This is a sample of our (approximately) 4 page long Waves notes, which we sell as part of the Physics AS Level Notes collection, a A package written at Manchester High School For Girls Sixth Form in 2013 that contains (approximately) 36 pages of notes across 13 different documents.
The following is a plain text extract of the PDF sample above, taken from our Physics AS Level Notes. This text version has had its formatting removed so pay attention to its contents alone rather than its presentation. The version you download will have its original formatting intact and so will be much prettier to look at.
Unit 2: 12 Waves
WAVES Progressive Waves transfer energy without any transfer of matter by the vibration of a medium. Classiﬁcation of waves;
- MECHANICAL WAVES involve the vibration of particles.
- ELECTROMAGNETIC WAVES involve the vibration of electric and magnetic ﬁelds. or
- TRANSVERSE WAVES have vibrations perpendicular to the direction of energy transfer.
- LONGITUDINAL WAVES have vibrations parallel to the direction of energy transfer. EXAMPLES
Water Waves Seismic Waves Slinky/Spring
Seismic P Waves Sound Slinky/Spring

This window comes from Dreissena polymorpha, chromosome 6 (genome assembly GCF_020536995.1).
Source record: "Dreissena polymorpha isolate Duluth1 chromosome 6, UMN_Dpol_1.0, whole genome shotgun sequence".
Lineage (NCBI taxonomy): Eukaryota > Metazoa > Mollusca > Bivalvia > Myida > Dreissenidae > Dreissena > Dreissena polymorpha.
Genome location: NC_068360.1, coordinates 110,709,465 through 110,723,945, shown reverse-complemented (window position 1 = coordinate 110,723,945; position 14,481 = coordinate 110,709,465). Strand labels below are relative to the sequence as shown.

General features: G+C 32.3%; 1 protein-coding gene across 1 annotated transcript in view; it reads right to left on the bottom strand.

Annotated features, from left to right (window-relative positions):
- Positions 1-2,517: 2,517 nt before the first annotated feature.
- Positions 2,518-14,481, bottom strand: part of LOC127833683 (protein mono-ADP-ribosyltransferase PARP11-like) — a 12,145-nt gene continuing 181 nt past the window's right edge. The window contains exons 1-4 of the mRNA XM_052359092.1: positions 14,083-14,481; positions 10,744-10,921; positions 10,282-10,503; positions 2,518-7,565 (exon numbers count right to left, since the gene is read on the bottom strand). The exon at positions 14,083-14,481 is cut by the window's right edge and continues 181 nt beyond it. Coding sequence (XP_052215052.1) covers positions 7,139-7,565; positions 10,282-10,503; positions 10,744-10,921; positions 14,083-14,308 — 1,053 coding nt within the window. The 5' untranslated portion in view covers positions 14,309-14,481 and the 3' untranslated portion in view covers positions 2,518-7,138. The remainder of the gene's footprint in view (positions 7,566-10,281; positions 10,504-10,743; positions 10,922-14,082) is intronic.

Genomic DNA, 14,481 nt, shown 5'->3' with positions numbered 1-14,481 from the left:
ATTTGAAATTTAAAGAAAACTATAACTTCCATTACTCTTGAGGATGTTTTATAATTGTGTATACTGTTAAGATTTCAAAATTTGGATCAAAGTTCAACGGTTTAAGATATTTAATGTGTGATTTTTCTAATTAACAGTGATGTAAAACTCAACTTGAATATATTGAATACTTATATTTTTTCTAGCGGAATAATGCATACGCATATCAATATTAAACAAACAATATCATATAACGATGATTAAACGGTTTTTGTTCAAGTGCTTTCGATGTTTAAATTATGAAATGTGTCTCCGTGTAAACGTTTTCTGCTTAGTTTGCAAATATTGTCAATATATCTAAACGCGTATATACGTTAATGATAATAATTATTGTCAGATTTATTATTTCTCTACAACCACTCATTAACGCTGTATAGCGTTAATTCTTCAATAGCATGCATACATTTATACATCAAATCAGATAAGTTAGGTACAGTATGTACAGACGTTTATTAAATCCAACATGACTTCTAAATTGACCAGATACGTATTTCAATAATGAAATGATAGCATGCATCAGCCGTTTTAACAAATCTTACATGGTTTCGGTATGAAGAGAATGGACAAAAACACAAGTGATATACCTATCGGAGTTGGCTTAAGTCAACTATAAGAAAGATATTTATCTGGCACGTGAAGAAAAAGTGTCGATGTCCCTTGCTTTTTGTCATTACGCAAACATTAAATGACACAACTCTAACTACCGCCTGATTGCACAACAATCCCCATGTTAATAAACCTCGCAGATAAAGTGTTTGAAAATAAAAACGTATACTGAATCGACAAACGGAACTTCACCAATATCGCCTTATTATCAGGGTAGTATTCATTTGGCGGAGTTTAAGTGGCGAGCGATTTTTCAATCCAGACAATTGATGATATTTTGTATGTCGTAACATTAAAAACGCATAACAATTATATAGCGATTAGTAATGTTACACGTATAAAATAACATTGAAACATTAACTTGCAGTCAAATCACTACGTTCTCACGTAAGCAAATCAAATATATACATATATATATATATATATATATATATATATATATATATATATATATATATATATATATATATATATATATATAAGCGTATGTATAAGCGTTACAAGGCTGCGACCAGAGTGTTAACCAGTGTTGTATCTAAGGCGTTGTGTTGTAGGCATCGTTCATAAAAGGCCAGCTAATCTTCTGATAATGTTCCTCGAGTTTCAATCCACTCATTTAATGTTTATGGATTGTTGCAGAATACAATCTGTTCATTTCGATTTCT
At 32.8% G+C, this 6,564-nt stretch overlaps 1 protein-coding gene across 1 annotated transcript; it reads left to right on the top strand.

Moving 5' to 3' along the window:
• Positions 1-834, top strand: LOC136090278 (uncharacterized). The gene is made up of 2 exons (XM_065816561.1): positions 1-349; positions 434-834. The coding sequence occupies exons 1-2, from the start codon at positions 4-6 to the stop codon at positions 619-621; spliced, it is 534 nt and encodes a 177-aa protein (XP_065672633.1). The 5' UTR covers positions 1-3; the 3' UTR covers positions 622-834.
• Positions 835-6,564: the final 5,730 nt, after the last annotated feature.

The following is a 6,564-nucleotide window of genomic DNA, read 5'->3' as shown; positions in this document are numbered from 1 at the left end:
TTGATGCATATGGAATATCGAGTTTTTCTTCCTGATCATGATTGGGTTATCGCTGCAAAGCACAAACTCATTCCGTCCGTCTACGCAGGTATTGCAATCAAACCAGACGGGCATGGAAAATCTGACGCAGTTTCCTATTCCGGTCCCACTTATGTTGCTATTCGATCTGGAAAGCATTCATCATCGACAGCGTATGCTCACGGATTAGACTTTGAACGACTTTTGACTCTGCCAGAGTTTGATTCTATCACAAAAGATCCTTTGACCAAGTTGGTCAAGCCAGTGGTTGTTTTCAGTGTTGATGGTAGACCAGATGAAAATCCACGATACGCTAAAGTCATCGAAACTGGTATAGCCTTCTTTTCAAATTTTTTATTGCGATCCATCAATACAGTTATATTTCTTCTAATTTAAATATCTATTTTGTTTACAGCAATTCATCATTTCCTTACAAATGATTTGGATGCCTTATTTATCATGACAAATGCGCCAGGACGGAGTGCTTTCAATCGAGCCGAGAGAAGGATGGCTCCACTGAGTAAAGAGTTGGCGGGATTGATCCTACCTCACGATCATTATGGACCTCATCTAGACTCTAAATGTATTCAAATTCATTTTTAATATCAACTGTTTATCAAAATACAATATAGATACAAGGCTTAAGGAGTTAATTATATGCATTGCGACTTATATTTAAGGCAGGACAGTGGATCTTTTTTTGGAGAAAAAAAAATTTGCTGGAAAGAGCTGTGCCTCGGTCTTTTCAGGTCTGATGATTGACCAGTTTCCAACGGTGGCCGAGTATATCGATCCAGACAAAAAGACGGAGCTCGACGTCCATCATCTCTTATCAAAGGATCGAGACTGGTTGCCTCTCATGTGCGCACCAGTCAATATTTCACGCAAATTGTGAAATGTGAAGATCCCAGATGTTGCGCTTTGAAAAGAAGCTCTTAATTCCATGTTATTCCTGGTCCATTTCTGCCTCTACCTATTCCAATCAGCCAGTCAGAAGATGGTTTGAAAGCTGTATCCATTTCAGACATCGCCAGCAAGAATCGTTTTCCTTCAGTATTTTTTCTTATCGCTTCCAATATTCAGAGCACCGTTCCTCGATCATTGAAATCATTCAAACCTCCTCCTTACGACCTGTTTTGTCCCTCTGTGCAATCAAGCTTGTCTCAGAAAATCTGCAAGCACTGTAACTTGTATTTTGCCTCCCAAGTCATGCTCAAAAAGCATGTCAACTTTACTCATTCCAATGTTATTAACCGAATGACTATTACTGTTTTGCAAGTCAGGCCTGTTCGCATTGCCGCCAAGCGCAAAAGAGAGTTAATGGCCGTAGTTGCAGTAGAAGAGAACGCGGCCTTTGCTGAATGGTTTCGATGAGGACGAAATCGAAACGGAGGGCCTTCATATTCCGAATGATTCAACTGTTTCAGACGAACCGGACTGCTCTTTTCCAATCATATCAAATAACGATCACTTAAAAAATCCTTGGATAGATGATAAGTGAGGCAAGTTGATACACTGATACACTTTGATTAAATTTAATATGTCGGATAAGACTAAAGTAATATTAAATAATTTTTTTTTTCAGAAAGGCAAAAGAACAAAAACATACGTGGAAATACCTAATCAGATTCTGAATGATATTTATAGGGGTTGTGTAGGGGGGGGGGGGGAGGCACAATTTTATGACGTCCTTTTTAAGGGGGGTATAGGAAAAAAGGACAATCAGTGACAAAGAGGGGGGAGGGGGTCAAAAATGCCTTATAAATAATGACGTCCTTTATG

POLARISATION; UNPOLARISED LIGHT sources produce light waves in which the direction of oscillation of the electric ﬁeld is constantly changing.
POLAROID FILTERS only transmit light that his its electric
ﬁeld oscillating in a particular direction.
POLARISATION OCCURS ONLY WITH TRANSVERSE WAVES (since transverse waves oscillate perpendicular to the direction energy transfer). POLARISATION is the only phenomenon which can be used to distinguish between longitudinal and transverse waves Applications of Polarisation
1. To reduce glare - unpolarised light can be partially polarised when reﬂected off a surface. A polaroid ﬁlter on sunglasses etc can cut out this polarised light, reducing glare.
2. Photo-elastic Stress Analysis - a transparent object viewed between crossed polaroid ﬁlters shows a series of coloured lines. These lines indicate regions of stress, with the greatest stress being where the lines are most concentrated. Engineers use this phenomenon to identify regions of stress in structures by building models in perspex and then viewed the stress lines.
3. Transmission of TV/Radio Signals - Signals sent out from dishes can be given different angles of polarised light so that the signals do not interfere with each other. For examples, horizontally polarised signals will not interfere with vertically polarised light.
PHYSICS AS NOTES
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